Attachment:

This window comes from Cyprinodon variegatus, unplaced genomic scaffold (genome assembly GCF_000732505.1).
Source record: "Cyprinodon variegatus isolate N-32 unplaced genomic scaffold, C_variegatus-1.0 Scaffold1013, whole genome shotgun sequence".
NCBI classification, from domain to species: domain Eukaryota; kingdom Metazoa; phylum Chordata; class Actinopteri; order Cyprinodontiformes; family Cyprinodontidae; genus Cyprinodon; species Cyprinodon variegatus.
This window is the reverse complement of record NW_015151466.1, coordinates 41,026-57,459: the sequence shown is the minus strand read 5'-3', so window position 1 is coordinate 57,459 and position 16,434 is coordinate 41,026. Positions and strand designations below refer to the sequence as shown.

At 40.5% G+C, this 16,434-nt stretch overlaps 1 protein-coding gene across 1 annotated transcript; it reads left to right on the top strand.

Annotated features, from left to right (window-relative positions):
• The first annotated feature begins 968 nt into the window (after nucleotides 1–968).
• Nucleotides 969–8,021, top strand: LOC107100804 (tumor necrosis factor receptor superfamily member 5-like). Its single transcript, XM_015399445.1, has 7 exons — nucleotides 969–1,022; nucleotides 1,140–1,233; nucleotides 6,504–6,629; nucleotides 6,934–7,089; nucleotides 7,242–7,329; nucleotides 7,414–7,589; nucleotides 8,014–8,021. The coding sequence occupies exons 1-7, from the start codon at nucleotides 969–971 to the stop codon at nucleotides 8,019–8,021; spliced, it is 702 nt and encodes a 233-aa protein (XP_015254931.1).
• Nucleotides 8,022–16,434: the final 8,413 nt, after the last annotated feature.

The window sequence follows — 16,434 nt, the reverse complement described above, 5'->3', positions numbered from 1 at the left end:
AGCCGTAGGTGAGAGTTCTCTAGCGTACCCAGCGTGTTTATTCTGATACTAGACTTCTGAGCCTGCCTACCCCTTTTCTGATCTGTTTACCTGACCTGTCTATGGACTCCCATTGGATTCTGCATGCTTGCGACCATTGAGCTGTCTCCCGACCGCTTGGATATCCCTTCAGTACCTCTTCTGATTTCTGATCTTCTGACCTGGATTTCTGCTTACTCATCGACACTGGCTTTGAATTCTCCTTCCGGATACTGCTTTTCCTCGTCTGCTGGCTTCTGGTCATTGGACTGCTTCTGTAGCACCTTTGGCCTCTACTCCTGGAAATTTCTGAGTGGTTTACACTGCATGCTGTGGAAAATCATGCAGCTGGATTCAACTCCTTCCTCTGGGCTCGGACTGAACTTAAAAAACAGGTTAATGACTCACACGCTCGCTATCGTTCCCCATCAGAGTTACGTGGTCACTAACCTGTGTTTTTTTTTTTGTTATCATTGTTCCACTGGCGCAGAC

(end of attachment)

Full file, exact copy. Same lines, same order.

This window comes from Cyprinodon variegatus, unplaced genomic scaffold (genome assembly GCF_000732505.1).
Source record: "Cyprinodon variegatus isolate N-32 unplaced genomic scaffold, C_variegatus-1.0 Scaffold1013, whole genome shotgun sequence".
NCBI classification, from domain to species: domain Eukaryota; kingdom Metazoa; phylum Chordata; class Actinopteri; order Cyprinodontiformes; family Cyprinodontidae; genus Cyprinodon; species Cyprinodon variegatus.
This window is the reverse complement of record NW_015151466.1, coordinates 41,026-57,459: the sequence shown is the minus strand read 5'-3', so window position 1 is coordinate 57,459 and position 16,434 is coordinate 41,026. Positions and strand designations below refer to the sequence as shown.

At 40.5% G+C, this 16,434-nt stretch overlaps 1 protein-coding gene across 1 annotated transcript; it reads left to right on the top strand.

Annotated features, from left to right (window-relative positions):
• The first annotated feature begins 968 nt into the window (after nucleotides 1–968).
• Nucleotides 969–8,021, top strand: LOC107100804 (tumor necrosis factor receptor superfamily member 5-like). Its single transcript, XM_015399445.1, has 7 exons — nucleotides 969–1,022; nucleotides 1,140–1,233; nucleotides 6,504–6,629; nucleotides 6,934–7,089; nucleotides 7,242–7,329; nucleotides 7,414–7,589; nucleotides 8,014–8,021. The coding sequence occupies exons 1-7, from the start codon at nucleotides 969–971 to the stop codon at nucleotides 8,019–8,021; spliced, it is 702 nt and encodes a 233-aa protein (XP_015254931.1).
• Nucleotides 8,022–16,434: the final 8,413 nt, after the last annotated feature.

The window sequence follows — 16,434 nt, the reverse complement described above, 5'->3', positions numbered from 1 at the left end:
AGCCGTAGGTGAGAGTTCTCTAGCGTACCCAGCGTGTTTATTCTGATACTAGACTTCTGAGCCTGCCTACCCCTTTTCTGATCTGTTTACCTGACCTGTCTATGGACTCCCATTGGATTCTGCATGCTTGCGACCATTGAGCTGTCTCCCGACCGCTTGGATATCCCTTCAGTACCTCTTCTGATTTCTGATCTTCTGACCTGGATTTCTGCTTACTCATCGACACTGGCTTTGAATTCTCCTTCCGGATACTGCTTTTCCTCGTCTGCTGGCTTCTGGTCATTGGACTGCTTCTGTAGCACCTTTGGCCTCTACTCCTGGAAATTTCTGAGTGGTTTACACTGCATGCTGTGGAAAATCATGCAGCTGGATTCAACTCCTTCCTCTGGGCTCGGACTGAACTTAAAAAACAGGTTAATGACTCACACGCTCGCTATCGTTCCCCATCAGAGTTACGTGGTCACTAACCTGTGTTTTTTTTTTTGTTATCATTGTTCCACTGGCGCAGAC